Adult UrologyOncology: Adrenal/Renal/Upper Tract/BladderA Phase I Trial of Intravesical Nanoparticle Albumin-Bound Paclitaxel in the Treatment of Bacillus Calmette-Guérin Refractory Nonmuscle Invasive Bladder Cancer
Review articleOpen access
2011/08/01 Full-length article DOI: 10.1016/j.juro.2011.03.129
Journal: The Journal of Urology
PurposeUp to 50% of patients treated with intravesical agents for high grade nonmuscle invasive bladder cancer will have disease recurrence. Response rates to current second line intravesical therapies are low and for these high risk patients novel agents are necessary. Our previously completed phase I trial showed docetaxel was a safe agent for intravesical use. Nanoparticle albumin-bound paclitaxel (Abraxane®, ABI-007) has been shown to have increased solubility and lower toxicity compared to docetaxel in systemic therapy. Thus, we assessed the dose limiting toxicity and maximum deliverable dose of intravesical nanoparticle albumin-bound paclitaxel.Materials and MethodsInclusion criteria for this institutional review board approved phase I trial were recurrent high grade Ta, T1 and Tis transitional cell carcinoma of the bladder for which at least 1 prior standard intravesical regimen failed. Six weekly instillations of nanoparticle albumin-bound paclitaxel were administered with a modified Fibonacci dose escalation model used until the maximum deliverable dose was achieved. The primary end point was dose limiting toxicity and the secondary end point was response rate.ResultsA total of 18 patients were enrolled in the study. One patient demonstrated measurable systemic absorption after 1 infusion. Grade 1 local toxicities were experienced by 10 (56%) patients with dysuria being the most common, and no grade 2, 3 or 4 drug related local toxicities were encountered. Of the 18 patients 5 (28%) had no evidence of disease at posttreatment evaluation.ConclusionsIntravesical nanoparticle albumin-bound paclitaxel exhibited minimal toxicity and systemic absorption in the first human intravesical phase I trial to our knowledge. A larger phase II study has begun to formally evaluate the activity of this regimen.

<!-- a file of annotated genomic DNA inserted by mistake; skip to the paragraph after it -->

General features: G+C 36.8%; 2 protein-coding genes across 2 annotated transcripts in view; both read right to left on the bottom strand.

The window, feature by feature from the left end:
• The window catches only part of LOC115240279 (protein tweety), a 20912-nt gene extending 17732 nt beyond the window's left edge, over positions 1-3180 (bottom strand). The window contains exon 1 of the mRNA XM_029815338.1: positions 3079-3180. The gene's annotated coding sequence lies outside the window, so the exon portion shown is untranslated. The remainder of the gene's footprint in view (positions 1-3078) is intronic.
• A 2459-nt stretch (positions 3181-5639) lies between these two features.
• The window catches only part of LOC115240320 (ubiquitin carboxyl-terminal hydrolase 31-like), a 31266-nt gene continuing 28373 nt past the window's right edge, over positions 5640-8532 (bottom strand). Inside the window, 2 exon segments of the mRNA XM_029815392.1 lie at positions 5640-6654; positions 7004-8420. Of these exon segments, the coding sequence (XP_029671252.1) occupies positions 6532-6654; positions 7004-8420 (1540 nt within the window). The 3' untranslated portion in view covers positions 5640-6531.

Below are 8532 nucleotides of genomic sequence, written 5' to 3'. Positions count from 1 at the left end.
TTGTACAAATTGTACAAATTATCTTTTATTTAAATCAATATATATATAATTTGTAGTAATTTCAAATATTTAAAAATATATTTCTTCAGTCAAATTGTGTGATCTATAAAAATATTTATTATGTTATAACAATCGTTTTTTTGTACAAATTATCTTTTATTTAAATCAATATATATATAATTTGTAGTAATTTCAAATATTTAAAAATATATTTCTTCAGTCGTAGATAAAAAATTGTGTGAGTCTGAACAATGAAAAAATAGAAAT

Request full text